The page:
- IP-HTTPS NULL encryption IP-HTTPS provides DirectAccess client connectivity to internal IPv4 resources when other IPv4 transition technologies such as Teredo cannot be used. In Windows 2008 R2, IP-HTTPS performance is poor compared with other transition technologies because data that is already encrypted for DirectAccess by using IPsec is encrypted again using SSL. This incurs overhead. In Windows Server “8” Beta, IP-HTTPS is implemented by using NULL encryption, which removes redundant SSL encryption during client communications and improves performance.
- IP-HTTPS behind a proxy server IP-HTTPS runs in a system context rather than a user context. This context can cause connection issues. For example, if a DirectAccess client computer is located on the network of a partner company that uses a proxy for Internet access, and Web Proxy Autodiscovery Protocol (WPAD) detection is not used, the user must manually configure proxy settings to access the Internet. These settings are configured in Internet Explorer on a per user basis, and they cannot be retrieved in an intuitive way on behalf of IP-HTTPS. In addition, if the proxy requires authentication, the client provides credentials for Internet access, but IP-HTTPS will not provide the credentials that are required to authenticate to DirectAccess. In Windows Server “8” Beta, a new feature solves these issues. Specifically, the user can configure IP-HTTPS to work behind a proxy that is not configured using WPAD, and IP-HTTPS will request and provide the proxy credentials that are needed for IP-HTTPS to request authentication.
Improved management experience
Unified Remote Access Management console
DirectAccess and RRAS integrated into the Remote Access role
Deployment of RRAS and DirectAccess on a single server
Management of multiple servers in a single console
Easy migration of RRAS and DirectAccess from Windows Server 2008 R2 to Windows Server “8” Beta
Detailed monitoring, logging, and reporting
Detailed monitoring of servers, clients, and user connections
Accounting in multiple formats
Detailed event logging
Tracing and packet captures
Windows PowerShell scripting
Windows PowerShell scripting to configure, manage, and monitor Remote Access servers
Network Connectivity Assistant (NCA) application
Integration with Windows Network Connection manager
DirectAccess connectivity status
Remediation for common failures
Log collection for troubleshooting
OTP connection options if OTP is enabled
DirectAccess deployment modes
Easy configuration of DirectAccess for client access and remote management or for only remote management
Simplified DirectAccess deployment
Getting Started Wizard with minimum requirements
Deployment without a certificate infrastructure
DirectAccess client IPsec authentication with Active Directory credentials only (no computer certificate is required)
Option to use a self-signed certificate that is created automatically by DirectAccess for authentication of the network location server and for IP-HTTPS
Features that are not available without a certificate infrastructure include:
Access to internal IPv4 support by using NAT64/DNS64
Support for client access to internal servers not running IPv6
DirectAccess deployment without upgrading IPv4 corporate servers
Simplified IPsec deployment with single tunnel
DirectAccess clients access all resources through a single tunnel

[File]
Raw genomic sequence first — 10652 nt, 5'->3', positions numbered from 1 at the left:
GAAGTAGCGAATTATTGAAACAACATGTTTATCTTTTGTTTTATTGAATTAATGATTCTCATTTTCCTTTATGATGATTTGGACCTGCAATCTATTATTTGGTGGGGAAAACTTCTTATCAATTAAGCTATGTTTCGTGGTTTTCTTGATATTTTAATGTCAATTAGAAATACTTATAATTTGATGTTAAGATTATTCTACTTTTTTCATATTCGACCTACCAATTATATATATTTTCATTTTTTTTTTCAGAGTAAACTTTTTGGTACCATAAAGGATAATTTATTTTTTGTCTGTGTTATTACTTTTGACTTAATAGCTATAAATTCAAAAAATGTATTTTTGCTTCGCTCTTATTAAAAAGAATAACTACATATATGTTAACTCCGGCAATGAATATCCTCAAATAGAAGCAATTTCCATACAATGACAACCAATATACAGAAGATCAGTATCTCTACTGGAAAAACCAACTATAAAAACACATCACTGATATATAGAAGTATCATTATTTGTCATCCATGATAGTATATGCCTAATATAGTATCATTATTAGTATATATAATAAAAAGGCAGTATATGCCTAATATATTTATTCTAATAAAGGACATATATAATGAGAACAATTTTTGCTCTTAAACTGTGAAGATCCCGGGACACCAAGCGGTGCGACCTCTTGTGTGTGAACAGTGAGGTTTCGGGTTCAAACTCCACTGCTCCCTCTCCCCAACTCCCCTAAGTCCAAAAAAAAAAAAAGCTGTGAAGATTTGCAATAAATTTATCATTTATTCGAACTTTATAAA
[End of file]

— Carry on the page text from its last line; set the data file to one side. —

No requirement to manage a quarantine network of infrastructure servers that are only available over a single tunnel
New and improved deployment scenarios
Single network adapter support
Can deploy a server with a single adapter that is located behind an edge or NAT device
Clients connect by using IP-HTTPS
Force tunneling support
Easy configuration of force tunneling during DirectAccess configuration
Easy configuration of NAP during DirectAccess configuration
Multiple domain support for DirectAccess
Ability to locate DirectAccess servers and clients in different domains
Multiple geographical locations
Automatically connect clients to the DirectAccess server entry point closest to them
Computers running Windows 8 Consumer Preview can manually specify an entry point, overriding the automatic entry point that is assigned
Support for fail over from one DirectAccess entry point to another
OTP client authentication
Support for two-factor authentication using OTP
Virtual smart card support
Can leverage TPM on DirectAccess client computers to provide two-factor smart card authentication
Can eliminate overhead that is associated with smart card deployment
Can deploy Remote Access servers behind an edge firewall or NAT device
No requirement for the server to have an adapter connected directly to the Internet
Off-premises client support
Client computers join a domain and retrieve domain settings through the Internet
DirectAccess client support
Can install DirectAccess on computers running Windows Server “8” Beta, Windows Server 2008 R2, Windows 8 Consumer Preview, and Windows 7 Ultimate, or Windows 7 Enterprise
Limitations for client computers running Windows 7:
Server Core installation support
Support for the Remote Access role on computers running a Server Core installation
Can deploy multiple Remote Access servers in a cluster
Can load balance the cluster by using Windows NLB or a hardware load balancer
Windows NLB supports up to eight cluster members
Hardware load balancing supports up to 32 cluster members
Can add and remove servers from the cluster without interrupting connections that are in progress
Support for all RRAS VPN protocols on server cluster deployments
SR-IOV virtualization for improved performance
Support for IPsec Task Offload v2
Support for clients behind a proxy server that requires manual configuration of proxy settings
Faster performance with NULL encryption